But I really want to talk about the President’s passion for education. You know, in 1982, the end of 1981 going into 1982, the Prime Minister then decided that he could set up a window of education for the new commanders who had taken up positions in the army, in the police, in the Central Intelligence Organisation and prisons who had left education mid-stream to join the liberation struggle.

So, he surrendered three of his offices at Zimbabwe House and converted them into classrooms. And, many people don’t know this part of President Mugabe, because it was done under strict confidentiality, because at the time the new commanders could not go to public schools, the security situation was unpredictable at the time.

Ian Smith and his military people were still very much intact so it was impossible. But also some people who had been appointed as ministers who had very little educational background, who had left to join the liberation struggle while they were still in primary school, they had to benefit.

A typical example is of former Vice President Joice Mujuru who really benefited immensely. She started from nothing, and she really benefited.

I was fortunate to have been asked by the Prime Minister then to co-ordinate the programme and I co-ordinated it. As a co-ordinator who were the teachers that I was co-ordinating?

The Prime Minister himself was a teacher, the then Minister of Education Dr Dzingai Mtumbuka was co-opted as a teacher in that programme, Dr Charles Utete, who had just joined Cabinet Office was co-opted as a teacher, then Elijah Chanakira, who was the Secretary for Education, was also co-opted, into it, so was Ibbo Mandaza, who was Secretary for Manpower Development, was also co-opted.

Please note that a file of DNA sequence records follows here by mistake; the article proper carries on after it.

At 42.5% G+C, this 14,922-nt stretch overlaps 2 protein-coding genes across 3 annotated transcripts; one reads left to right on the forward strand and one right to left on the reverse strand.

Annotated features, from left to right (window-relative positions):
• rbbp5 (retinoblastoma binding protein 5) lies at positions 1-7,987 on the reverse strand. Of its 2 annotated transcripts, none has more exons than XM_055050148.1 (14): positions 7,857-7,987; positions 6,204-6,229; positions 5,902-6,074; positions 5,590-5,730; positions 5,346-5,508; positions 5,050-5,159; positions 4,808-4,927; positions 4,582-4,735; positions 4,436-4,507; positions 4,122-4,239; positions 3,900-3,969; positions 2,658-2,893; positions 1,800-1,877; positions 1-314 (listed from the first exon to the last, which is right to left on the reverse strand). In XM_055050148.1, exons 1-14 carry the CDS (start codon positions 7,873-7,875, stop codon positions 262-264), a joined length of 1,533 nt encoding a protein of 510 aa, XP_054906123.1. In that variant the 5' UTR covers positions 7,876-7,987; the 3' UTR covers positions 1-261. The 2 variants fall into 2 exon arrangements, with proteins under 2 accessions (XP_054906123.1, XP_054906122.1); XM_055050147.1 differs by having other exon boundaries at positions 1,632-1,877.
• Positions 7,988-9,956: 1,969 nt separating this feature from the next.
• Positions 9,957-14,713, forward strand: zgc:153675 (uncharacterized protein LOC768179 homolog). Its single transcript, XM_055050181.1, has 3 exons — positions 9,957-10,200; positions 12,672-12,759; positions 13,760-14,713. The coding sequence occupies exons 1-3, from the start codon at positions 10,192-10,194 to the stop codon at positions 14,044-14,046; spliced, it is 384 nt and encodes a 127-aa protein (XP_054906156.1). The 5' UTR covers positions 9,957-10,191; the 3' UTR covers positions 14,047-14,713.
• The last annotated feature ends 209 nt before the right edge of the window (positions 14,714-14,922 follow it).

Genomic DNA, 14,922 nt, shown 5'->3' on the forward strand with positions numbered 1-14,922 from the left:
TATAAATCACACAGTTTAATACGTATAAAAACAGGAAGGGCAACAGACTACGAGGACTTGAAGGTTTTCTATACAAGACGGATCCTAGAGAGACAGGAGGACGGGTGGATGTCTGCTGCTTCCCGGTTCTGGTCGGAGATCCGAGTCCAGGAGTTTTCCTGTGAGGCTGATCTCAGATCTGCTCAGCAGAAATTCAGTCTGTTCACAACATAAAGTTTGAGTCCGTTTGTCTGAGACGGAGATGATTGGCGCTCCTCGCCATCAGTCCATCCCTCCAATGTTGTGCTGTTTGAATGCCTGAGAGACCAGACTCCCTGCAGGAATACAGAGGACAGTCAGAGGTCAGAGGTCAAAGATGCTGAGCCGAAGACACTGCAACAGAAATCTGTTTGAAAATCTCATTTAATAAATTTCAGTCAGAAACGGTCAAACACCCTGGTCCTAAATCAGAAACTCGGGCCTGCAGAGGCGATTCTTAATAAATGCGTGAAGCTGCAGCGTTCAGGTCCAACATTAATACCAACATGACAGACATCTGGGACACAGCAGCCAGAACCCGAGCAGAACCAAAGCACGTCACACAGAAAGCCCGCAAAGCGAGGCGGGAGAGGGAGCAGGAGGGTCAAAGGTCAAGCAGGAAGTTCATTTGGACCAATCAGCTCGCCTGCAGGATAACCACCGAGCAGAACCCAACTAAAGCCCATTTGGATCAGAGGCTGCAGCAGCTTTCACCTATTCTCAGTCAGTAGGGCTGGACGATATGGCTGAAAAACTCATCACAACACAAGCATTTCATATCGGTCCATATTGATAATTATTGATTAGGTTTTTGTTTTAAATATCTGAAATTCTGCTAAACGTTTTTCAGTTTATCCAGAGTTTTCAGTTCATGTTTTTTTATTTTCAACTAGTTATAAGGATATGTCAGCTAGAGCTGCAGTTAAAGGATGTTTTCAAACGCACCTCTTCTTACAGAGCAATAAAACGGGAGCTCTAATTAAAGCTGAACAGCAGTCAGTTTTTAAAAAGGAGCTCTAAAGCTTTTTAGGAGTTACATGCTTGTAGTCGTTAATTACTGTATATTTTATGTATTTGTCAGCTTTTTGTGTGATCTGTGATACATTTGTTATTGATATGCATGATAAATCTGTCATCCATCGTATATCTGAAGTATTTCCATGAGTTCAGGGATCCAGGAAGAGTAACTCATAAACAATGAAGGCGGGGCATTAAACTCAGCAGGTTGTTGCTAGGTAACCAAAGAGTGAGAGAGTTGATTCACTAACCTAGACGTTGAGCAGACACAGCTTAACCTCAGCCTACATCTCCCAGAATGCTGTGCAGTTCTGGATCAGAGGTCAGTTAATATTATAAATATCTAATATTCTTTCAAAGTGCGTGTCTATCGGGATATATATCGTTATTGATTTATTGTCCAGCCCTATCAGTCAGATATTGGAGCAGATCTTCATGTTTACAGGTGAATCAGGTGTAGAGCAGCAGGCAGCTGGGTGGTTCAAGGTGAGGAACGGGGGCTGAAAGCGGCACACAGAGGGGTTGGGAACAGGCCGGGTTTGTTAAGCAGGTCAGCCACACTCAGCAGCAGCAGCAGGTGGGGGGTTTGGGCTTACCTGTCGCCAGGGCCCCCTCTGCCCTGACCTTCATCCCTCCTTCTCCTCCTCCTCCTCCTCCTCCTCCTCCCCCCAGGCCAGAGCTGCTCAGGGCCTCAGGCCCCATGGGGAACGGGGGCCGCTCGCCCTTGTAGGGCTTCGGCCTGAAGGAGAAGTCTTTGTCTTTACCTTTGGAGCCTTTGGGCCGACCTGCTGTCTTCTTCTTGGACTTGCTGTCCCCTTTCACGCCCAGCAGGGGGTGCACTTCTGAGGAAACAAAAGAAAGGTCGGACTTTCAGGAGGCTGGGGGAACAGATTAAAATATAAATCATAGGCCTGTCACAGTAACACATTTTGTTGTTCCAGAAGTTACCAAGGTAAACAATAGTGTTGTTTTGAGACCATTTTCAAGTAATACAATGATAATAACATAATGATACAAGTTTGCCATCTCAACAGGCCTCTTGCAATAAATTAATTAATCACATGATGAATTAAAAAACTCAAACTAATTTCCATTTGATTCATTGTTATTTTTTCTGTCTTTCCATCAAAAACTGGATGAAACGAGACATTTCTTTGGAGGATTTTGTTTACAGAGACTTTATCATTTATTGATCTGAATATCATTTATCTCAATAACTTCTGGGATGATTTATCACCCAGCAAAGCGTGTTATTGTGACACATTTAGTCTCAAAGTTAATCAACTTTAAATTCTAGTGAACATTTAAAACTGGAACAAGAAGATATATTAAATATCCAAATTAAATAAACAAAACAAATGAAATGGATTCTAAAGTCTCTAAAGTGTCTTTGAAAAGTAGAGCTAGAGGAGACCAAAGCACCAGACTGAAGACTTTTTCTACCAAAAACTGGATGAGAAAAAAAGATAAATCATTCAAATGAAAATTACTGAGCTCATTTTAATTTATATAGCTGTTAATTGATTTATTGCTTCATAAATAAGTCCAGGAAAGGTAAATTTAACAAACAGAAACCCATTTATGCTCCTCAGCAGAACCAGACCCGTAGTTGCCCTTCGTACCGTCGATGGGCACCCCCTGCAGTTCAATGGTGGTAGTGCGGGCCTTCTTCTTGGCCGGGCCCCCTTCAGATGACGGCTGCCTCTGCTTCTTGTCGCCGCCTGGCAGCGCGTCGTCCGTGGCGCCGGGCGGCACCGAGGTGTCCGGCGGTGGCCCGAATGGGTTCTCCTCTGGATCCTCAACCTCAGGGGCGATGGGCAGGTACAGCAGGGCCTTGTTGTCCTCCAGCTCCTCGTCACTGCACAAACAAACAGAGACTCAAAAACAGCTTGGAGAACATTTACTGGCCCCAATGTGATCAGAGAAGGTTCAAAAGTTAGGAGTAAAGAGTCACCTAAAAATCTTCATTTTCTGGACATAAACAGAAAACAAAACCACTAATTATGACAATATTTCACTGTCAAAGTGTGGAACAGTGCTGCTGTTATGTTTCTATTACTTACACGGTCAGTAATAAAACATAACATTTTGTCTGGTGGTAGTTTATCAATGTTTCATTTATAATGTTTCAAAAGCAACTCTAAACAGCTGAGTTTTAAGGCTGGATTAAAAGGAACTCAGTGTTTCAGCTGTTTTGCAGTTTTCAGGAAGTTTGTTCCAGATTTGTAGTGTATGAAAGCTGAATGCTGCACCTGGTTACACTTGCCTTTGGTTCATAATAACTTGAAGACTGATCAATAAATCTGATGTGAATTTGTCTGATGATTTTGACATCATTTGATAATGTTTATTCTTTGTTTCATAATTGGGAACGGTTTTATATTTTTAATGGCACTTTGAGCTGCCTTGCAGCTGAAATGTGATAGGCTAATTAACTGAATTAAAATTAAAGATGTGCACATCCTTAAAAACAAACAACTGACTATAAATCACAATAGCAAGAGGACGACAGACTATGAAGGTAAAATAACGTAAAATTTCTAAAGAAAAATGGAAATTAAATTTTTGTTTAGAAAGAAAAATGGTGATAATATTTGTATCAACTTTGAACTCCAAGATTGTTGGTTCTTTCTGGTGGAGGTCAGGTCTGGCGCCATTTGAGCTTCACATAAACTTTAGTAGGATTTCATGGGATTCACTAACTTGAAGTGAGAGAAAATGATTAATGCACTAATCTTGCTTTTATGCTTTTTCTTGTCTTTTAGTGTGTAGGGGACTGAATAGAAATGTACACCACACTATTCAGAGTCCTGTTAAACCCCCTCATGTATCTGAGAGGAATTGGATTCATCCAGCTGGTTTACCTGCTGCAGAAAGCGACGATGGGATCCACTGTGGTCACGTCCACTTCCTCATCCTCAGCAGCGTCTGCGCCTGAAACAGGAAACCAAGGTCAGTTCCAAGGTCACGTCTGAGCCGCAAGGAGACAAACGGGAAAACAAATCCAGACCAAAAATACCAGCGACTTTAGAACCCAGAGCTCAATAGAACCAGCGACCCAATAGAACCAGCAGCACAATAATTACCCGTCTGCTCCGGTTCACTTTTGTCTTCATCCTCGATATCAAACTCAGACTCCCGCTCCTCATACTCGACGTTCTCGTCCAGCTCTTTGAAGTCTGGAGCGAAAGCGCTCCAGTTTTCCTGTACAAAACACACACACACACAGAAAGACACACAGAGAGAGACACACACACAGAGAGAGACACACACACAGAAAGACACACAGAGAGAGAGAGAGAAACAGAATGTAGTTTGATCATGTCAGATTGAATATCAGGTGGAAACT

I taught as well, in addition to my co-ordination role, in that programme. The Prime Minister then was the only one who was teaching degree programmes. He taught LLB and some of the judges of the High Court and Supreme Court were beneficiaries of that programme.

Most of the commanders currently and those who have departed benefited from that programme.

The President, who was Prime Minister then, in addition to teaching LLB, could sometimes take up A-Level economics. In his absence, I would take A-Level economics on his behalf. I also taught accounts and economics at A-Level. I taught Mai Mujuru accounts at O-Level and economics.

And so, that was done under complete secrecy, because then at the time you wouldn’t want people to know that commander did not have sufficient education, that ministers did not have sufficient education. But the President gave them that opportunity and most of the people who went through that process have attained degrees, some even PhDs.

In 1985 when the security situation was more predictable, the Prime Minister wanted more people to benefit. Then the school was moved from Zimbabwe House to Prince Edward School where most of the teachers then dropped (out) and Prince Edward schoolteachers also helped us and Cde Charamba also joined us and we continued helping them until around 1987.

Then now, everybody who should have benefited had benefited so the school was snowballed.